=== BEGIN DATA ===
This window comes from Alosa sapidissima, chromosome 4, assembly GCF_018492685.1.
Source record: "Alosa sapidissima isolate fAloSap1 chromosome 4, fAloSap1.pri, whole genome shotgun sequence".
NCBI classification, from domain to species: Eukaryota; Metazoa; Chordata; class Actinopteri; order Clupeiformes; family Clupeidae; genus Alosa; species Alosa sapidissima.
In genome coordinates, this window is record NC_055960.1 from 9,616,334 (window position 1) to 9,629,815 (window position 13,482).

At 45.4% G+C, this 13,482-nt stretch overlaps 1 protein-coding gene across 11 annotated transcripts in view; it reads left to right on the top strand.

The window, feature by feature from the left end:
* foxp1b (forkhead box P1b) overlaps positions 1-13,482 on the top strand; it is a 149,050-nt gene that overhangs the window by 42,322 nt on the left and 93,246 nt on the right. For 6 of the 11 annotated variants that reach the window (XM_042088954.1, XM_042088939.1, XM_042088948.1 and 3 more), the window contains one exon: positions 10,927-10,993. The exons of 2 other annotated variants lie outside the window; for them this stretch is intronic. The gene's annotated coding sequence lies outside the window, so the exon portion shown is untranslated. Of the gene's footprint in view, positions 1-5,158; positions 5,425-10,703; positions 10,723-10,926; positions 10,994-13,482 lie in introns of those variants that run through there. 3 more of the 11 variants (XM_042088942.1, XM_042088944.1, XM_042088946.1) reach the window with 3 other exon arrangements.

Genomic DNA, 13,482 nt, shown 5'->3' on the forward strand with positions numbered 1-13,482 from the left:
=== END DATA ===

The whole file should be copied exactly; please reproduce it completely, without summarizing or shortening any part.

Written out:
This window comes from Alosa sapidissima, chromosome 4, assembly GCF_018492685.1.
Source record: "Alosa sapidissima isolate fAloSap1 chromosome 4, fAloSap1.pri, whole genome shotgun sequence".
NCBI classification, from domain to species: Eukaryota; Metazoa; Chordata; class Actinopteri; order Clupeiformes; family Clupeidae; genus Alosa; species Alosa sapidissima.
In genome coordinates, this window is record NC_055960.1 from 9,616,334 (window position 1) to 9,629,815 (window position 13,482).

At 45.4% G+C, this 13,482-nt stretch overlaps 1 protein-coding gene across 11 annotated transcripts in view; it reads left to right on the top strand.

The window, feature by feature from the left end:
* foxp1b (forkhead box P1b) overlaps positions 1-13,482 on the top strand; it is a 149,050-nt gene that overhangs the window by 42,322 nt on the left and 93,246 nt on the right. For 6 of the 11 annotated variants that reach the window (XM_042088954.1, XM_042088939.1, XM_042088948.1 and 3 more), the window contains one exon: positions 10,927-10,993. The exons of 2 other annotated variants lie outside the window; for them this stretch is intronic. The gene's annotated coding sequence lies outside the window, so the exon portion shown is untranslated. Of the gene's footprint in view, positions 1-5,158; positions 5,425-10,703; positions 10,723-10,926; positions 10,994-13,482 lie in introns of those variants that run through there. 3 more of the 11 variants (XM_042088942.1, XM_042088944.1, XM_042088946.1) reach the window with 3 other exon arrangements.

Genomic DNA, 13,482 nt, shown 5'->3' on the forward strand with positions numbered 1-13,482 from the left: